Michael O’Neil’s references to Calvino and Scarpa are perhaps a legitimate – although rather strained – way to try to frame the opening of the essay, but his allusions to modernists – Eliot, Hart Crane, and Yeats – become increasingly forced and perplexing as he explores Dickens: ‘"Its one will – flow", Hart Crane’s phrase about the Mississippi, tells us about one motive at work in Dickens’s tour de force [...]' (p.80); ‘Little Dorrit has none of Yeats’s rage [...]’ (p. 85). Probably the most absurd passage in the article comes when its author treats us to a comparison between Dickens’s oneiric treatment of Venice in Pictures from Italy and the Communist Manifesto. This is legitimated by the fact that they are ‘roughly contemporaneous’ (for once the author is not being anachronistic) and both deal with the ‘spectral’.
Marx’s spectre asserts a life denied to the supposedly substantial structures of capitalism. Dickens’s chapter remains a fantastical trifle that lightly speaks of what is not be [sic] trifled with, the imagination’s unexorcized, post-Romantic power. Marx’s metaphor thinks it describes a truth; Dickens’s images know they are metaphors. (p. 81)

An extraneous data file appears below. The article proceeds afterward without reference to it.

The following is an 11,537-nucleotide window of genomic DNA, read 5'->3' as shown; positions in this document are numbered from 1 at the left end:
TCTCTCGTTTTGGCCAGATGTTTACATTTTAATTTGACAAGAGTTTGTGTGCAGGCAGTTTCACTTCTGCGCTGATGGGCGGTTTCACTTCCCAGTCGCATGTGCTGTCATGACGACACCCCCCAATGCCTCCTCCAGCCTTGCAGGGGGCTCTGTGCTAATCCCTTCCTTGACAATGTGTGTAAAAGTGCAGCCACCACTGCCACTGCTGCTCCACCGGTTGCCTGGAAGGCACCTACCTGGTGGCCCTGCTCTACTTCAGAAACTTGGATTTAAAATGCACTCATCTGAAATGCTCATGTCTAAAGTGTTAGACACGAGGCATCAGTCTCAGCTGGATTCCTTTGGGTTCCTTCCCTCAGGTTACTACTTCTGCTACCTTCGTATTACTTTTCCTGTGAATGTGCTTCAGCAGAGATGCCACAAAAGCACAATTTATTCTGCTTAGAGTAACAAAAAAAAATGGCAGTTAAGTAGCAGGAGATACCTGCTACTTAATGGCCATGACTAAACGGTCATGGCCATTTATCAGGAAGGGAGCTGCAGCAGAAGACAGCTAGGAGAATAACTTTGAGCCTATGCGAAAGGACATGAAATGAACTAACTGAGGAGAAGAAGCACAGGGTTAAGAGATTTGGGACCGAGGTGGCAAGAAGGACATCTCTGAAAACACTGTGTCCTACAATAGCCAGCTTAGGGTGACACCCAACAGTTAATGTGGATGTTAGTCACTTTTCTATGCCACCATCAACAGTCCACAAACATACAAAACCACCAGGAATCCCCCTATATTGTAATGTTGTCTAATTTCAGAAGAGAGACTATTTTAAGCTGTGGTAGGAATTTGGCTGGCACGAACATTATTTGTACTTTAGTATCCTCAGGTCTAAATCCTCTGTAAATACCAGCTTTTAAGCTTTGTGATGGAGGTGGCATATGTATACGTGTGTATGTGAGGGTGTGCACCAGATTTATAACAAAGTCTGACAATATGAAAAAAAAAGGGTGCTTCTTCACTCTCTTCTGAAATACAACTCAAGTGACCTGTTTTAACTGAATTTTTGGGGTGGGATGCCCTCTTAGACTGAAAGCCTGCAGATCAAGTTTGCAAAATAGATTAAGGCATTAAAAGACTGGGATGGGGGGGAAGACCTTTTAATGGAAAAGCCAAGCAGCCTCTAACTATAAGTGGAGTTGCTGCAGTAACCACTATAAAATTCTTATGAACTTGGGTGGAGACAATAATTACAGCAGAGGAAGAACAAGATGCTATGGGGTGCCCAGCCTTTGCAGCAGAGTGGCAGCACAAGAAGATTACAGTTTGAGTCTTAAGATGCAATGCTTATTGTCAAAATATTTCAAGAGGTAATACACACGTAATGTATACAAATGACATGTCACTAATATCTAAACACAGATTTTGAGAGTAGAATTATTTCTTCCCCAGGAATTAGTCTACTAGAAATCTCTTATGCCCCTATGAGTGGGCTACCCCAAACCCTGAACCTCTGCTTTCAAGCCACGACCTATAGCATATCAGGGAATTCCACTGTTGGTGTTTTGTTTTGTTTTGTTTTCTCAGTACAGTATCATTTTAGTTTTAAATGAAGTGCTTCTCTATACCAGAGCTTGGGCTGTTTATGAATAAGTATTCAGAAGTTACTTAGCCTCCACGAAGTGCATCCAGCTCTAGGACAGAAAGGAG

Andrew Wilton’s essay is simply striking for saying almost nothing of any novelty. Again I suspect it would have made for a delightful lecture for a general – and not especially well-informed – audience. Readers wishing to know about Turner and Venice would be much better advised to look at Ian Warrell’s work in the catalogue Turner and Venice produced for the major Tate exhibition of 2003. As someone with very much less knowledge of music than of literature or the visual arts, I was especially eager to read Jeremy Dibble’s piece on Venice and opera. However, I rapidly became frustrated both by its rather hackneyed treatment of the political rôle of opera (a topic which has been subject to much revision in Italian historiography), and the author’s evident vagueness over 19th-century history. As I read I became irritated at a certain sparseness of footnotes in some of the more interesting passages. Inspired to delve further into the subject, I returned to Margaret Plant’s study of Venice since 1797 (of which I have long been a qualified fan), and to an academic article praised by Dibble, James Johnson’s ‘The myth of Venice in nineteenth-century opera’. It soon became clear how quite long passages of Dibble’s essay, often those without especially thorough footnotes, were rather dependent on both Plant and Johnson, occasionally seeming little more than précis of their texts. Had I encountered something similar in a first-year undergraduate essay, I would have been inclined to offer some stern advice about appropriate academic practice. Especially strikingly was one quotation from Wagner, for which Dibble cites the Whittal translation of 1983; it is also cited by Margaret Plant. Dibble, however, gives the wrong page number in his footnote. He appears simply to have lifted the passage directly from Plant, but to have copied the bibliographic details and page number from the previous Plant endnote. I am sure that many scholars are tempted to plunder the work of others for quotations, but surely it is more honest to acknowledge that this is what one is doing. If one is going to lift quotations, it would be wise at least to get the page numbers right.